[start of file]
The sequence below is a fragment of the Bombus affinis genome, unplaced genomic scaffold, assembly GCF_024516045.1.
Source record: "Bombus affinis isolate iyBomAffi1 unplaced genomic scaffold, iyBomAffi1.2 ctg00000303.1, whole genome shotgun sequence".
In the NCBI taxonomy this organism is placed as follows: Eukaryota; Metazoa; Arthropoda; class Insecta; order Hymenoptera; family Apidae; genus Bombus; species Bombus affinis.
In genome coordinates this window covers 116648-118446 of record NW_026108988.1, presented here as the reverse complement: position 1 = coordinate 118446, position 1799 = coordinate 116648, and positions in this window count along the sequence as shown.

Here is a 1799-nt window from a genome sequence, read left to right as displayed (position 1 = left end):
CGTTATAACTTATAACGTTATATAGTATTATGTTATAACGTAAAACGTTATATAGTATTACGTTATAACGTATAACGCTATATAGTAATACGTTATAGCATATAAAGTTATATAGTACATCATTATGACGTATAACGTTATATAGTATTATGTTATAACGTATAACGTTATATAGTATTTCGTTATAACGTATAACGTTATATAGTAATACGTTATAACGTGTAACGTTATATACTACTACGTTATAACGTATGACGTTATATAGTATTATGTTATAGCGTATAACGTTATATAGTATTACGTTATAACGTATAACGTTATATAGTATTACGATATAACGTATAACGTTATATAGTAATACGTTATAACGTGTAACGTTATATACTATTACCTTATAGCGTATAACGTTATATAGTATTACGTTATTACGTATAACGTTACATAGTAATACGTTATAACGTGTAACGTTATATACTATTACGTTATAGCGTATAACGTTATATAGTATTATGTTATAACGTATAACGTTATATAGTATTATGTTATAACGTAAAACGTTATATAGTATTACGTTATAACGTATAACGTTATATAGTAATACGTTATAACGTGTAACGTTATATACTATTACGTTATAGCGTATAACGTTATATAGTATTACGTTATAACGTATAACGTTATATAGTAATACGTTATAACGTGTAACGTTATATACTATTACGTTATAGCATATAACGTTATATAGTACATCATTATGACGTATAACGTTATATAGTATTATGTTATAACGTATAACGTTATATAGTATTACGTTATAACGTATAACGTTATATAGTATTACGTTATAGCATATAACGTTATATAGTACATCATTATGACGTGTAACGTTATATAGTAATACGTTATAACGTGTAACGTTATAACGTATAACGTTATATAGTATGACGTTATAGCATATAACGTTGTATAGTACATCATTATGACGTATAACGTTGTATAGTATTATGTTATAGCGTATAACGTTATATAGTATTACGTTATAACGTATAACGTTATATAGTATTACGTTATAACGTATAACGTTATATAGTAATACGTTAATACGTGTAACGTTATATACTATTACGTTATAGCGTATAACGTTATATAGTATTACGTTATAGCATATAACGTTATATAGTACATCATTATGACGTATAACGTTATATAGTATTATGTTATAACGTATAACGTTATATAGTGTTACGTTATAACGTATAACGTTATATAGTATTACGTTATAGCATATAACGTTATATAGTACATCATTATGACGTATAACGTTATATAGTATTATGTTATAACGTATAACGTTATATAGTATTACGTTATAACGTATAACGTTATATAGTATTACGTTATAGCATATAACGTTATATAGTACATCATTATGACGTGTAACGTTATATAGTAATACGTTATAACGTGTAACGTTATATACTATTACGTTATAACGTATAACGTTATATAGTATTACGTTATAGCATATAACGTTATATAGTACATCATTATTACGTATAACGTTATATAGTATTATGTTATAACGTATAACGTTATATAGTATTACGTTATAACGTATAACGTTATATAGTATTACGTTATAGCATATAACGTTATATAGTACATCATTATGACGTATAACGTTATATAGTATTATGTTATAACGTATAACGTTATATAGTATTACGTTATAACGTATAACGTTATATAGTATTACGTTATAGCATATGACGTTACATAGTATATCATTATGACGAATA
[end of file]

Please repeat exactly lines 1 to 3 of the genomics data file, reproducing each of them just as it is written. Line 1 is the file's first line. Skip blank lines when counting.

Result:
The sequence below is a fragment of the Bombus affinis genome, unplaced genomic scaffold, assembly GCF_024516045.1.
Source record: "Bombus affinis isolate iyBomAffi1 unplaced genomic scaffold, iyBomAffi1.2 ctg00000303.1, whole genome shotgun sequence".
In the NCBI taxonomy this organism is placed as follows: Eukaryota; Metazoa; Arthropoda; class Insecta; order Hymenoptera; family Apidae; genus Bombus; species Bombus affinis.